Boats, Boats, Boats

In my last post, I went over the criteria that is important to the Admiral and I in our future boat.  Now it’s time to take a look at, in no particular order, the boats that have made our short list:

Leopard 46

Leopard 46

While no longer in production, the Leopard 46 is, in my humble opinion, a classic.  I love her sleek lines, and having chartered one previously, I can say that I was very satisfied with her sailing ability.  The galley has lots of space, and the forward facing Nav Station is great.  The only negative is that the main halyard and reef lines are at the base of the mast, but I have found owners who have modified their boats to have all lines led aft, so I know it’s possible.  Finding a quality used owners version may be a bit tricky, but could be well worth the wait.

Leopard 48

 

Leopard 48

One of the newest Leopard models, the 48 won Cruising World’s Boat of the Year (2013) in the Best Full-Size Multihull category.  She seems to take the best of the previous generation 46 and the new generation 44 and combine it into one boat.  She’s got an interior Nav Station, the protected helm with all lines led aft, and the new unique forward seating area that Leopard has introduced with access from inside the saloon.  At 48 feet, she still has enough size for a large trampoline, but she’s approaching the higher end of the size of boat we want.  Her size plus her newness may make her quite expensive.

Leopard 44

Leopard 44

The little sister to the 48 that started Leopard’s current design trend, the 44 is smaller than her name would suggest with a LOA of only 42.58 feet.  She seems a bit compacted with a smaller trampoline and with the door up to the front sitting area, she doesn’t have room for an interior Nav Table.  However, she does meet all of our other requirements and we both like the quality and general layout of the Leopards, so we’ll be giving her a close look.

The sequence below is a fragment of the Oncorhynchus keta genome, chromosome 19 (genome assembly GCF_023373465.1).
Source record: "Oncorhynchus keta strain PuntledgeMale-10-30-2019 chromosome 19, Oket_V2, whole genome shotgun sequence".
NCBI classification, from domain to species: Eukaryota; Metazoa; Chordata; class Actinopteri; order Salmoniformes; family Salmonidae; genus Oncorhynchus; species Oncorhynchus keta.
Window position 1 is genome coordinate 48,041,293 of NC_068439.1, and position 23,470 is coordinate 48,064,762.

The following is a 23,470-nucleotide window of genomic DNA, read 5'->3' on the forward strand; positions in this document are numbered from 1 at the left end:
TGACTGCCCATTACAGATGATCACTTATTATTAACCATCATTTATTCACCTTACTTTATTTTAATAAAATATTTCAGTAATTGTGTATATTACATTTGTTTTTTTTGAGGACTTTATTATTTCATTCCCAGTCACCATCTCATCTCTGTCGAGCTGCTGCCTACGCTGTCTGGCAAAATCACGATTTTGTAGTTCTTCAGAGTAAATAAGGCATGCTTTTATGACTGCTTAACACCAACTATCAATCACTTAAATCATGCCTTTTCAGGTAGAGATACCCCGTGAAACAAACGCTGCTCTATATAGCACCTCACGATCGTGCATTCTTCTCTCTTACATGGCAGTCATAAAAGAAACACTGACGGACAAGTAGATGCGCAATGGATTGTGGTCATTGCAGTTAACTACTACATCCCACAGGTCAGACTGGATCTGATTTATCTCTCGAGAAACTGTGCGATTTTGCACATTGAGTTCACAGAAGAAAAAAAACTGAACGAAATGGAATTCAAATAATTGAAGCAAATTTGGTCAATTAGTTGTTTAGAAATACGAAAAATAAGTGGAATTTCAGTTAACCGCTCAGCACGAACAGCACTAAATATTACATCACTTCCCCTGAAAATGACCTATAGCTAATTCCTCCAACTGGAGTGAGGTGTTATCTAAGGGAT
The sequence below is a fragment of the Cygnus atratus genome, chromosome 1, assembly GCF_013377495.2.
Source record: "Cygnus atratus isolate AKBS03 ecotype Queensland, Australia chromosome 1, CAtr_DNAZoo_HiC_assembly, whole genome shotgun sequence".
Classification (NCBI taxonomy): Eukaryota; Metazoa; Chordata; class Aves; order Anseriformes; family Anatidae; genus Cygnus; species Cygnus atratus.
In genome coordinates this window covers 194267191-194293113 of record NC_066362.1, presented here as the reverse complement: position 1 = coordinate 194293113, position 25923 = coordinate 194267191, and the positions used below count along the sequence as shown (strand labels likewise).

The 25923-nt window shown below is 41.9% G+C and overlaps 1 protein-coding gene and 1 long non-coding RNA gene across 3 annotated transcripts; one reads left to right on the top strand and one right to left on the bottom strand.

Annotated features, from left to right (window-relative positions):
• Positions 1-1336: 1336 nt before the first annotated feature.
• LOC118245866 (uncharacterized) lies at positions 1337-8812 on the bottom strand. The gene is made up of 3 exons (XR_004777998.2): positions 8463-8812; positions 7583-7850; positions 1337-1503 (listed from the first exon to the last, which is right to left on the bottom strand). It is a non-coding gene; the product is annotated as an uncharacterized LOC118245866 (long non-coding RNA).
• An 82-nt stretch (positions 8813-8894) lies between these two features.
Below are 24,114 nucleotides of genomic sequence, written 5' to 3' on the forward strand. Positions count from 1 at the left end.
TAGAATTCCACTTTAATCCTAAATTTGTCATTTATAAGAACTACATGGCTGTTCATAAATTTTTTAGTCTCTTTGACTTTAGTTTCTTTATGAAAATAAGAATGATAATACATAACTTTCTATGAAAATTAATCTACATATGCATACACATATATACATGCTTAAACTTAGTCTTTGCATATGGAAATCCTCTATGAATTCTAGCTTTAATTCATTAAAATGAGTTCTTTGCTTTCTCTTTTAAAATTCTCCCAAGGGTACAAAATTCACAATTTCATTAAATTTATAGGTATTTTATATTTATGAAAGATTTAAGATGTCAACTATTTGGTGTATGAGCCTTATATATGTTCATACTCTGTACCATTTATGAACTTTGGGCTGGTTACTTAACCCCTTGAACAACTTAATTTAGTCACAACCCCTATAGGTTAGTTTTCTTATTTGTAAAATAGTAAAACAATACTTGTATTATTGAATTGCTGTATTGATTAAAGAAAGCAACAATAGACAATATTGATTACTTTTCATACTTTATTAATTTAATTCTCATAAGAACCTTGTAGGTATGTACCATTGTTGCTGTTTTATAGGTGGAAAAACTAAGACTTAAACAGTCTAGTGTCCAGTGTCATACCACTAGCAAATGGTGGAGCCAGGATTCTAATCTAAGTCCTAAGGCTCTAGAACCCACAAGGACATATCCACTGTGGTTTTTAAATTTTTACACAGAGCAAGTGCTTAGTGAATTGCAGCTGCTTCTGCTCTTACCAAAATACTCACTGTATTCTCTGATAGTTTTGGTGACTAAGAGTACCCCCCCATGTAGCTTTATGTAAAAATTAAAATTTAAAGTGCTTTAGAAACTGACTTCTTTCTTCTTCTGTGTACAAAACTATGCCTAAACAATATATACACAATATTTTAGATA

Fountaine Pajot Helia 44

Helia 44

Introduced at last years Annapolis boat show, the  name “Helia” is derived from the Greek term for ‘ray of light’ and in looking at pictures of this boat, it’s obvious a lot of thought was given to the interior spaces and the views generated of the outside world.  I like the lounge deck and it’s location adjacent to the helm so that the Admiral could lounge while I sail the boat.  Her numbers indicate she should be a decent performer on the water, and her layout appears quite luxurious.   One thing I’m not quite sure about is the space between the helm and the winches/cleats which might make the boat a bit tougher to sail shorthanded.

Lagoon 421

 

Lagoon 421

While not the best performer of the bunch, the Lagoon is renowned for her interior design and livability.  And unlike the larger Lagoon models that have a flybridge, she has a raised helm that could be enclosed.  Her interior space likely won’t be beat, but I’ve heard issues about Lagoon’s finish quality so that is something we’d be taking a close look at.  These boats have also been in production for a while, which means we may be able to find a good deal on a used boat, but that also means the market for these boats when we return will likely be fairly saturated.

Nautitech 441

Nautitech 441

This boat is a bit of a wild card.  On paper she seems to check off most of what we’re looking for, but her raised helm design doesn’t seem as well thought out as the others as there is no way to enter directly from the cockpit.  I’ve yet to see one in person, but the reviews I’ve read indicate the finishing quality is supposed to be excellent and she is supposed to perform quite well under sail.  She is the boat I probably know the least about, which is perhaps why she intrigues me.

The Others

This list is not an exhaustive one, not even close.  Names like Schionning, Lightwave, Fusion, and FreeFlow all come to mind when I think about boats, but unfortunately they are all Aussies.  And we are located very far away from Australia, which means it would be quite difficult to get a look at one.  Antares is another well known name, but they are likely out of our price range.  There may even be other boats by the manufacturers listed above that end up being exactly what we’re looking for.

Window shopping these last few years has been a lot of fun and both the Admiral and I are excited about the boats that have made the short list.  We’re heading to Annapolis later this week for the Annapolis Boat Show to take a closer look at some of our favorites and narrow down the list to find the boat that will be the right fit for us.  We can’t wait!

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